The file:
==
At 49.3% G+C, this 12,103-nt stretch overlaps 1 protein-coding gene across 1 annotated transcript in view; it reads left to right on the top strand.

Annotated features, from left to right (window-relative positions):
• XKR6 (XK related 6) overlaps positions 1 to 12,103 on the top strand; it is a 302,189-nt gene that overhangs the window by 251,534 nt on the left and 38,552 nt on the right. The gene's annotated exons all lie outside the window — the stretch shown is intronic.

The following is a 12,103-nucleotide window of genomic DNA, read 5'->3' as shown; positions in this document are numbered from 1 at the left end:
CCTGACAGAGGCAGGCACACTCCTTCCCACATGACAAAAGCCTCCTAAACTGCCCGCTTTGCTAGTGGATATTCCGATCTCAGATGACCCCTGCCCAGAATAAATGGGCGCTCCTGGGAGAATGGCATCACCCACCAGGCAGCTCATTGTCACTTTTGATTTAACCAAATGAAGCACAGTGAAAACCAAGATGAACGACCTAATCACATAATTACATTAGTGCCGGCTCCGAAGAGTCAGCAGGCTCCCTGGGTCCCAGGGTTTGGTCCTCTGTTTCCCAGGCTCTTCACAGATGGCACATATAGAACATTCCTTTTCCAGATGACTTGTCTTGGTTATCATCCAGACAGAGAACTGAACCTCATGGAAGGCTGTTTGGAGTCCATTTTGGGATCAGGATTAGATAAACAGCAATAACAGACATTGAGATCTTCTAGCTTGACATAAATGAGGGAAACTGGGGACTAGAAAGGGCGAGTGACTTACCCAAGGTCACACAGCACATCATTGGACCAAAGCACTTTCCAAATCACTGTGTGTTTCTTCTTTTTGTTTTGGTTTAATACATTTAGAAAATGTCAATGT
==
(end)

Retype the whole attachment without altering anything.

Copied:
At 49.3% G+C, this 12,103-nt stretch overlaps 1 protein-coding gene across 1 annotated transcript in view; it reads left to right on the top strand.

Annotated features, from left to right (window-relative positions):
• XKR6 (XK related 6) overlaps positions 1 to 12,103 on the top strand; it is a 302,189-nt gene that overhangs the window by 251,534 nt on the left and 38,552 nt on the right. The gene's annotated exons all lie outside the window — the stretch shown is intronic.

The following is a 12,103-nucleotide window of genomic DNA, read 5'->3' as shown; positions in this document are numbered from 1 at the left end:
CCTGACAGAGGCAGGCACACTCCTTCCCACATGACAAAAGCCTCCTAAACTGCCCGCTTTGCTAGTGGATATTCCGATCTCAGATGACCCCTGCCCAGAATAAATGGGCGCTCCTGGGAGAATGGCATCACCCACCAGGCAGCTCATTGTCACTTTTGATTTAACCAAATGAAGCACAGTGAAAACCAAGATGAACGACCTAATCACATAATTACATTAGTGCCGGCTCCGAAGAGTCAGCAGGCTCCCTGGGTCCCAGGGTTTGGTCCTCTGTTTCCCAGGCTCTTCACAGATGGCACATATAGAACATTCCTTTTCCAGATGACTTGTCTTGGTTATCATCCAGACAGAGAACTGAACCTCATGGAAGGCTGTTTGGAGTCCATTTTGGGATCAGGATTAGATAAACAGCAATAACAGACATTGAGATCTTCTAGCTTGACATAAATGAGGGAAACTGGGGACTAGAAAGGGCGAGTGACTTACCCAAGGTCACACAGCACATCATTGGACCAAAGCACTTTCCAAATCACTGTGTGTTTCTTCTTTTTGTTTTGGTTTAATACATTTAGAAAATGTCAATGT